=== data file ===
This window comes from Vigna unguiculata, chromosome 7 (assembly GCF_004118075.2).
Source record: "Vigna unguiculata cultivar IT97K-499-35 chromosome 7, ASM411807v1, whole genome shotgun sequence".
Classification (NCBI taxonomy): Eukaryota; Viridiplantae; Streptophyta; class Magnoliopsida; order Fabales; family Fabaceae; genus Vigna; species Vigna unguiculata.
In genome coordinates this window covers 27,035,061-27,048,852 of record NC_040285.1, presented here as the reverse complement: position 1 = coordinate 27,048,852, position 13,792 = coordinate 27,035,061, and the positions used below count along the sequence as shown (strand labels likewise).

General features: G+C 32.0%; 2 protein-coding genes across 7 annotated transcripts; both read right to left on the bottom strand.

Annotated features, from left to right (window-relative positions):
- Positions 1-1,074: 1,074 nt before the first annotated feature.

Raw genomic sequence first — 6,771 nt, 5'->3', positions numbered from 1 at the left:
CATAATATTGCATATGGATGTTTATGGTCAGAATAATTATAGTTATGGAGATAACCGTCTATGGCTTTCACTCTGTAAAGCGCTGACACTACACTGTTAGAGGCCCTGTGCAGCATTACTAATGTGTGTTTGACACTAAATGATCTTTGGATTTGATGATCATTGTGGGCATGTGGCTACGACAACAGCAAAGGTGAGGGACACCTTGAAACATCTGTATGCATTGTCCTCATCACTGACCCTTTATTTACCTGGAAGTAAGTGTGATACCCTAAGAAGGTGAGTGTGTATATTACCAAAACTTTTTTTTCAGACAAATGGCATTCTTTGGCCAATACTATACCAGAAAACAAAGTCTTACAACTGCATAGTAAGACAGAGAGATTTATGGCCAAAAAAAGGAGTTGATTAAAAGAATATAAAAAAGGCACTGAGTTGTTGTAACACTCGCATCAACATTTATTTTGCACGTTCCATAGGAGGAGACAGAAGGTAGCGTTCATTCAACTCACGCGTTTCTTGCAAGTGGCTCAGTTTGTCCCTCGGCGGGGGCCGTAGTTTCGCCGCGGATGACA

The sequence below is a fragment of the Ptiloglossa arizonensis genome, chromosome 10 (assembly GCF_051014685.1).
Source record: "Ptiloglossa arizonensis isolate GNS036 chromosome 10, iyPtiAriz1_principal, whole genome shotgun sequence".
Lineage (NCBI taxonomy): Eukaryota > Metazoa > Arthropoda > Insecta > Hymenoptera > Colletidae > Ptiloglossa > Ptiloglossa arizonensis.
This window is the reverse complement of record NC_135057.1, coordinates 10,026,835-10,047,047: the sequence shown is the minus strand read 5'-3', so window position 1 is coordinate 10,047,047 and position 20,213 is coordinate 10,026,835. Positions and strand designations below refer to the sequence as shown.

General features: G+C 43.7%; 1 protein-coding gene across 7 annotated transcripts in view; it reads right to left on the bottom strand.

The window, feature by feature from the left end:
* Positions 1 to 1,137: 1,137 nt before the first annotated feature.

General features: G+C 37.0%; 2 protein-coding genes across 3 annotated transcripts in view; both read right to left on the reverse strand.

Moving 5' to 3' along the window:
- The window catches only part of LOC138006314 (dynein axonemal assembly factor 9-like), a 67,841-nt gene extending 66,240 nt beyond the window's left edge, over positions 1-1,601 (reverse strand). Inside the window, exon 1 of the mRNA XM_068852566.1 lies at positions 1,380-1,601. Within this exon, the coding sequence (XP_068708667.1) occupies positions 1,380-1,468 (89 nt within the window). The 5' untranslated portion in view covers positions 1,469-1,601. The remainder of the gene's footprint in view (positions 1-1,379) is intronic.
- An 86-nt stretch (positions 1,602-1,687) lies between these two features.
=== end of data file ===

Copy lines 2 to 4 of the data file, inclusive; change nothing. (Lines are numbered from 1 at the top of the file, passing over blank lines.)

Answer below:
Source record: "Vigna unguiculata cultivar IT97K-499-35 chromosome 7, ASM411807v1, whole genome shotgun sequence".
Classification (NCBI taxonomy): Eukaryota; Viridiplantae; Streptophyta; class Magnoliopsida; order Fabales; family Fabaceae; genus Vigna; species Vigna unguiculata.
In genome coordinates this window covers 27,035,061-27,048,852 of record NC_040285.1, presented here as the reverse complement: position 1 = coordinate 27,048,852, position 13,792 = coordinate 27,035,061, and the positions used below count along the sequence as shown (strand labels likewise).